Eugene Peterson makes the point that the “God-breathed life” that we seek is available to all. It’s not restricted to a certain class or temperament. “The God-breathed life is common, it is totally accessible across the whole spectrum of the human condition.”

Peterson examines the stories of Nicodemus and the Woman at the well in John.

“A man and a woman.
City and country.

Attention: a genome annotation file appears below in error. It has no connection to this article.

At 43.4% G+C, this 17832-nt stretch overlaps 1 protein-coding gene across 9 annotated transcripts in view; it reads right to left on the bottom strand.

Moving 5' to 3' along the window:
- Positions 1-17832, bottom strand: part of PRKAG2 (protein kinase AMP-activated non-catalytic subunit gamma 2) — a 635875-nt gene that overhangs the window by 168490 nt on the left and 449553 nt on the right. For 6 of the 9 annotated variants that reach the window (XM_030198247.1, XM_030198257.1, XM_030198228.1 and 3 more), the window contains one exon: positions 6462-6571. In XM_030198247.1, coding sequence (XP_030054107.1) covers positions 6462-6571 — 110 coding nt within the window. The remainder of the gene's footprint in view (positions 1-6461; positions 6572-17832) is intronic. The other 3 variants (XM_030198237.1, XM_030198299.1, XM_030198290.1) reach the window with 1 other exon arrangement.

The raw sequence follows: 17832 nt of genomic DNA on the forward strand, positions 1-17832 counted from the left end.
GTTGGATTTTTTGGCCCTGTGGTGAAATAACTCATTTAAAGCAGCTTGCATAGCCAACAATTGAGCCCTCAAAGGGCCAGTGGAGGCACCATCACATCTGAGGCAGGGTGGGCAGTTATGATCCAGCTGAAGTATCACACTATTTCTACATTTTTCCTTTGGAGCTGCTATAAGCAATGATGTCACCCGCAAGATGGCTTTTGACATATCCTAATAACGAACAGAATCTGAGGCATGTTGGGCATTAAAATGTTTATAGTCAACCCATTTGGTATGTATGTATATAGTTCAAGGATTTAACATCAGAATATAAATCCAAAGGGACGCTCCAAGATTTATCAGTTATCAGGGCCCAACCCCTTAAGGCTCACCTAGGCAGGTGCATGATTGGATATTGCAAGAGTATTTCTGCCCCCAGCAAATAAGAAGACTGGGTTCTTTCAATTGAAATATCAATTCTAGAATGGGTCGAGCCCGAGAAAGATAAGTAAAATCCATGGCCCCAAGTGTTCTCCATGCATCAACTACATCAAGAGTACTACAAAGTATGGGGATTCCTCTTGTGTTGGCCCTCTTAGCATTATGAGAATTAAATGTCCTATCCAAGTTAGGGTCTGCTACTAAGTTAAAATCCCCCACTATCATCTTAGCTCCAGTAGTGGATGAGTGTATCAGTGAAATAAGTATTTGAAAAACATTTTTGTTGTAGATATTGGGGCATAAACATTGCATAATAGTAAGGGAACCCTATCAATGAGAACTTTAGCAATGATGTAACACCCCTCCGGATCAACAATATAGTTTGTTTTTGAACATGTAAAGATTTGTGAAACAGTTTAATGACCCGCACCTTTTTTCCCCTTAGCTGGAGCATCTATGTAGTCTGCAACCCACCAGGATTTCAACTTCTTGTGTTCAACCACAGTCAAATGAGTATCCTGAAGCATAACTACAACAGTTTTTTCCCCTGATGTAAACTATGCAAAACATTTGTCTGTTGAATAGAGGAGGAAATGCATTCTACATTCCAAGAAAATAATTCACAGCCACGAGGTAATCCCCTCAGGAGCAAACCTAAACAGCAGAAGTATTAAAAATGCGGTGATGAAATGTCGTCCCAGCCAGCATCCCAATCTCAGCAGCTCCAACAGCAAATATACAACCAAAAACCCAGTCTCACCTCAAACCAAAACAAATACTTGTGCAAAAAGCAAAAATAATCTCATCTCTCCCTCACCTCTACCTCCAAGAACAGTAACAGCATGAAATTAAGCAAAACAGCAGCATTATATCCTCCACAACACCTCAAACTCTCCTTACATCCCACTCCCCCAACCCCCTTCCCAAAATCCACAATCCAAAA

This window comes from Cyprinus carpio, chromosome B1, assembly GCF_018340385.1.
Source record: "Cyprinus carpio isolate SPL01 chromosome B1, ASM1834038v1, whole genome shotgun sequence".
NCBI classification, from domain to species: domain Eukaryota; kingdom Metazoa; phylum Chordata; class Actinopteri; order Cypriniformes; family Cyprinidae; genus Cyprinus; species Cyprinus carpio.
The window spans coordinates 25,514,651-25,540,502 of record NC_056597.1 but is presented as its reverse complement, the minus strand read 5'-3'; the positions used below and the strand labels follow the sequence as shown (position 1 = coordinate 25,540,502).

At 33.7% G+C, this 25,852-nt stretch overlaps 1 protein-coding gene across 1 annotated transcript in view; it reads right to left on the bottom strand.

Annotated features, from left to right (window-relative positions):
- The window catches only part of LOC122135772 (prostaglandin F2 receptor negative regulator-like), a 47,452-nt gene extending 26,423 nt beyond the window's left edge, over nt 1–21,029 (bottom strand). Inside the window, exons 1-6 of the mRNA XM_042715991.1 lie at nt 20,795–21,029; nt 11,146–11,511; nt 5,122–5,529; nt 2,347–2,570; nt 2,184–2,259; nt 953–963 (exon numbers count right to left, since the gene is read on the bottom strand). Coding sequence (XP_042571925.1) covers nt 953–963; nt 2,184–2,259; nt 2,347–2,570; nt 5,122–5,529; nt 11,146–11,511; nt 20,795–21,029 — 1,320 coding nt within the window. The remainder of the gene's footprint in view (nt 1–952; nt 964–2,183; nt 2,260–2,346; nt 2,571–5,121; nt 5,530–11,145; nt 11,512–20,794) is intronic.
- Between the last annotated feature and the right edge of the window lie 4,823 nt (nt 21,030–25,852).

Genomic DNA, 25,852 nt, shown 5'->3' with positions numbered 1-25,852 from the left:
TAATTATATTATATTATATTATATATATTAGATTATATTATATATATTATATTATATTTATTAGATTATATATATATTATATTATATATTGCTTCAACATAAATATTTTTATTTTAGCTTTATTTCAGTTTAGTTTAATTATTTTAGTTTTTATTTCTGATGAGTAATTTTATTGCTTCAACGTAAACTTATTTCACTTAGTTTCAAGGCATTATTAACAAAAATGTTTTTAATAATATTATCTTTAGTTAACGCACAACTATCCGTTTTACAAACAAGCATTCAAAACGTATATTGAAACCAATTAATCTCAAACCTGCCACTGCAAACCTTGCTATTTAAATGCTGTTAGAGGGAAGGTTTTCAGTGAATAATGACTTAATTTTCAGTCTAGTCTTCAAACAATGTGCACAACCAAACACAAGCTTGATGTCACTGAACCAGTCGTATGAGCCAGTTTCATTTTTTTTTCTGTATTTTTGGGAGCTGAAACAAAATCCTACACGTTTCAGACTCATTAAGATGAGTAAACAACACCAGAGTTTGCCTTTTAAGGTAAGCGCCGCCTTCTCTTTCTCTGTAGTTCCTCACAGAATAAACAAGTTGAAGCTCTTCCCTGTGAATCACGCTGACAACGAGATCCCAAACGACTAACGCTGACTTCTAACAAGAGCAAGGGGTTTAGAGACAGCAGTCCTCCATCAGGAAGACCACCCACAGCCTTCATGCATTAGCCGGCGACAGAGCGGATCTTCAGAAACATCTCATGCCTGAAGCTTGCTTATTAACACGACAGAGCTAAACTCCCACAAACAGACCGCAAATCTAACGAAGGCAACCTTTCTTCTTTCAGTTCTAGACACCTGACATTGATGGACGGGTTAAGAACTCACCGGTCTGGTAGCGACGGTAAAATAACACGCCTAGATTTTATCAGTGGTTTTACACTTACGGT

An insider and an outsider.
A professional and a layperson.
A respectable man and a disreputable woman.
An orthodox and a heretic.
One who takes initiative; one who lets it be taken.
One named, the other anonymous.
Human reputation at risk; divine reputation at risk.”

Peterson concludes,
“spirituality is not a body of secret lore,
spirituality has nothing to do with aptitude or temperament,
spirituality is not primarily about you or me; it is not about personal power of
enrichment. It is about God.”